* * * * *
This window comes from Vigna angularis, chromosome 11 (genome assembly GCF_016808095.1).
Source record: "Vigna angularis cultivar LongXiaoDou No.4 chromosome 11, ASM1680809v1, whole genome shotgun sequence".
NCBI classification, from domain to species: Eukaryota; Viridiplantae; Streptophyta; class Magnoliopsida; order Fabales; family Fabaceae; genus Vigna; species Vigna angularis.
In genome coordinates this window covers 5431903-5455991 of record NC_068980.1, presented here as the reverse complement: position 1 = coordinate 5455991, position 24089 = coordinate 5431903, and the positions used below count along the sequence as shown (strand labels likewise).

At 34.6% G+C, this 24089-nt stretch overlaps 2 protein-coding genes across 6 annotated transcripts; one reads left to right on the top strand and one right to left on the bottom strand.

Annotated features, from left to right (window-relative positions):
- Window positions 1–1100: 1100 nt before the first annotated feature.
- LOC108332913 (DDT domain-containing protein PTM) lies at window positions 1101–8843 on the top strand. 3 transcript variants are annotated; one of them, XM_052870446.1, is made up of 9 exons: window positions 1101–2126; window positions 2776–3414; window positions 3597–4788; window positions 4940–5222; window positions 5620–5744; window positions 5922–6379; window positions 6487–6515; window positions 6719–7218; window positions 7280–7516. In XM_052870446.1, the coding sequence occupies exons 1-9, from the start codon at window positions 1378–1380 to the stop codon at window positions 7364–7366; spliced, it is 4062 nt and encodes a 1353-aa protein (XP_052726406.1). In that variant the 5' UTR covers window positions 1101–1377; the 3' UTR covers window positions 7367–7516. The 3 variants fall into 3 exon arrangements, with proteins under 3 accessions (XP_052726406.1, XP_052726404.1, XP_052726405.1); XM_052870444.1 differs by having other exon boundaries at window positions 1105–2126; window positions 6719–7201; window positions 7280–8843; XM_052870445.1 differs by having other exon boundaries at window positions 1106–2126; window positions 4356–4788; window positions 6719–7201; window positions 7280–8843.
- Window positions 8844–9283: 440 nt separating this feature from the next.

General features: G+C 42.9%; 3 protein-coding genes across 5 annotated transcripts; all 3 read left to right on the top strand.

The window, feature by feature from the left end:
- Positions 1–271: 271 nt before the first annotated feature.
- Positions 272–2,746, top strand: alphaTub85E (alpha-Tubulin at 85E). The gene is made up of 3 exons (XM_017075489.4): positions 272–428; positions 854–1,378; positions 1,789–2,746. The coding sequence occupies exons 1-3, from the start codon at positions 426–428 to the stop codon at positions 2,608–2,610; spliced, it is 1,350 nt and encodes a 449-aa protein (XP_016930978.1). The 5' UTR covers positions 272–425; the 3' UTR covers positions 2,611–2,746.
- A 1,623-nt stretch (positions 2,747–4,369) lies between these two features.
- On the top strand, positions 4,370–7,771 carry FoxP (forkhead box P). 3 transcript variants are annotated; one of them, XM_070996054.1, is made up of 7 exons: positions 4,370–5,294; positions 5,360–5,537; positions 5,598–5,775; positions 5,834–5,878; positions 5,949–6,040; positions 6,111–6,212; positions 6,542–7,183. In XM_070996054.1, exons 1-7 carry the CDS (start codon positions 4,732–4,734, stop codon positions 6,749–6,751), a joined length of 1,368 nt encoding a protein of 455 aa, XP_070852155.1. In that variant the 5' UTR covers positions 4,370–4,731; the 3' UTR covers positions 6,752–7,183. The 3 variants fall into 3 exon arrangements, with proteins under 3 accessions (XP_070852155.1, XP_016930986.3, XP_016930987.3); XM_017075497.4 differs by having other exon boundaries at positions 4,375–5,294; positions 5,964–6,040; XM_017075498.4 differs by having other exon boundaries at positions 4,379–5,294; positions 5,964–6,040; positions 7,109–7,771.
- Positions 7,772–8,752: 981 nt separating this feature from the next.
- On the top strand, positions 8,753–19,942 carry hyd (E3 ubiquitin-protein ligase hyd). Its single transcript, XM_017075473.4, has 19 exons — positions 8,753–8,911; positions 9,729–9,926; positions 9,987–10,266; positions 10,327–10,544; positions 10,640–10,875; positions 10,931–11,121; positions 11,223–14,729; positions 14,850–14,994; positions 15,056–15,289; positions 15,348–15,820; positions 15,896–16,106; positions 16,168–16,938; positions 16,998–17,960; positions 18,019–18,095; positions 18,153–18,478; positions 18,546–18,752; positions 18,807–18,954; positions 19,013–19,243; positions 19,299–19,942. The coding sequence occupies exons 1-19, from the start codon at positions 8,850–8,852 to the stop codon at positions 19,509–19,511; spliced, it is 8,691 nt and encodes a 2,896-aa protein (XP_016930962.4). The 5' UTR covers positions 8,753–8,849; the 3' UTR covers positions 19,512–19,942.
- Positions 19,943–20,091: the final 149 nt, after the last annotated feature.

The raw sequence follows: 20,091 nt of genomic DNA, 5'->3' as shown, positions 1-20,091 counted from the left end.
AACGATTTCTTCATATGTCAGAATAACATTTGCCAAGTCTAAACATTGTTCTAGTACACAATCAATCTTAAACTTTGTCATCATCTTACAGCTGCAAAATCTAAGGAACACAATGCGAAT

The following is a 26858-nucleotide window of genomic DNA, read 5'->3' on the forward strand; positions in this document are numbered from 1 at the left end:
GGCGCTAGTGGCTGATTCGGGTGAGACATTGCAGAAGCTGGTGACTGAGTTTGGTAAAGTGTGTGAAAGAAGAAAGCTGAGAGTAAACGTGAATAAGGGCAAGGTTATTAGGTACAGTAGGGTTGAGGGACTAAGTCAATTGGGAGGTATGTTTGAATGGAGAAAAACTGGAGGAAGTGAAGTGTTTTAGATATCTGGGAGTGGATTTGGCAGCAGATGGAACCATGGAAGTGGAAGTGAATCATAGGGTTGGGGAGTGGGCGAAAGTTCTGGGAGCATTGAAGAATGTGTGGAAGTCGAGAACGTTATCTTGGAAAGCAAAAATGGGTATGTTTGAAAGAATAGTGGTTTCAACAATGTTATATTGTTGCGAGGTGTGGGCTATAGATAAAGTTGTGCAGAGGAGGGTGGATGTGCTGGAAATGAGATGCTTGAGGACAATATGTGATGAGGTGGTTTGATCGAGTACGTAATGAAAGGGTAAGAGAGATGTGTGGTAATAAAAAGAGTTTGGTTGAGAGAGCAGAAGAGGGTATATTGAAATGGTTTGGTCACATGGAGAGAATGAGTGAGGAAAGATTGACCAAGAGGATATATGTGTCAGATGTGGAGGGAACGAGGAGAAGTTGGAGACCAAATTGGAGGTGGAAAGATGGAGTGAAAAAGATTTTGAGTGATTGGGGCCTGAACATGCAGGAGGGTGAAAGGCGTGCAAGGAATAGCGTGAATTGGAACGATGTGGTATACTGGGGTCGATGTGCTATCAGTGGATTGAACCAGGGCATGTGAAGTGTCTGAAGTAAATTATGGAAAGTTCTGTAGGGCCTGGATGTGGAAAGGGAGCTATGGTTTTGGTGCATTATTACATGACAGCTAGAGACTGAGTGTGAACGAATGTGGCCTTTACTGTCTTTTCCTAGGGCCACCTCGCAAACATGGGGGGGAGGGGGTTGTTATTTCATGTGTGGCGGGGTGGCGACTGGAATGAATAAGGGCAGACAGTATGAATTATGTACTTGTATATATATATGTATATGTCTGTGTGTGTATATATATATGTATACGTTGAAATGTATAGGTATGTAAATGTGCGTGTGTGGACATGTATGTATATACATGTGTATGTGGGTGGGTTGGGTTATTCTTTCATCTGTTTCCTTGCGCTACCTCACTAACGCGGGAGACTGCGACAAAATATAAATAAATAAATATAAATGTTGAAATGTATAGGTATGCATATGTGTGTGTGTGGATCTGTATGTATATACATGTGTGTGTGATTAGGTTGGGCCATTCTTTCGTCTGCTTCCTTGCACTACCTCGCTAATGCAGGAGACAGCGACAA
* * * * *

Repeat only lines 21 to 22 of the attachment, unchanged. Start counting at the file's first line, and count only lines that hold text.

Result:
The following is a 26858-nucleotide window of genomic DNA, read 5'->3' on the forward strand; positions in this document are numbered from 1 at the left end:
GGCGCTAGTGGCTGATTCGGGTGAGACATTGCAGAAGCTGGTGACTGAGTTTGGTAAAGTGTGTGAAAGAAGAAAGCTGAGAGTAAACGTGAATAAGGGCAAGGTTATTAGGTACAGTAGGGTTGAGGGACTAAGTCAATTGGGAGGTATGTTTGAATGGAGAAAAACTGGAGGAAGTGAAGTGTTTTAGATATCTGGGAGTGGATTTGGCAGCAGATGGAACCATGGAAGTGGAAGTGAATCATAGGGTTGGGGAGTGGGCGAAAGTTCTGGGAGCATTGAAGAATGTGTGGAAGTCGAGAACGTTATCTTGGAAAGCAAAAATGGGTATGTTTGAAAGAATAGTGGTTTCAACAATGTTATATTGTTGCGAGGTGTGGGCTATAGATAAAGTTGTGCAGAGGAGGGTGGATGTGCTGGAAATGAGATGCTTGAGGACAATATGTGATGAGGTGGTTTGATCGAGTACGTAATGAAAGGGTAAGAGAGATGTGTGGTAATAAAAAGAGTTTGGTTGAGAGAGCAGAAGAGGGTATATTGAAATGGTTTGGTCACATGGAGAGAATGAGTGAGGAAAGATTGACCAAGAGGATATATGTGTCAGATGTGGAGGGAACGAGGAGAAGTTGGAGACCAAATTGGAGGTGGAAAGATGGAGTGAAAAAGATTTTGAGTGATTGGGGCCTGAACATGCAGGAGGGTGAAAGGCGTGCAAGGAATAGCGTGAATTGGAACGATGTGGTATACTGGGGTCGATGTGCTATCAGTGGATTGAACCAGGGCATGTGAAGTGTCTGAAGTAAATTATGGAAAGTTCTGTAGGGCCTGGATGTGGAAAGGGAGCTATGGTTTTGGTGCATTATTACATGACAGCTAGAGACTGAGTGTGAACGAATGTGGCCTTTACTGTCTTTTCCTAGGGCCACCTCGCAAACATGGGGGGGAGGGGGTTGTTATTTCATGTGTGGCGGGGTGGCGACTGGAATGAATAAGGGCAGACAGTATGAATTATGTACTTGTATATATATATGTATATGTCTGTGTGTGTATATATATATGTATACGTTGAAATGTATAGGTATGTAAATGTGCGTGTGTGGACATGTATGTATATACATGTGTATGTGGGTGGGTTGGGTTATTCTTTCATCTGTTTCCTTGCGCTACCTCACTAACGCGGGAGACTGCGACAAAATATAAATAAATAAATATAAATGTTGAAATGTATAGGTATGCATATGTGTGTGTGTGGATCTGTATGTATATACATGTGTGTGTGATTAGGTTGGGCCATTCTTTCGTCTGCTTCCTTGCACTACCTCGCTAATGCAGGAGACAGCGACAA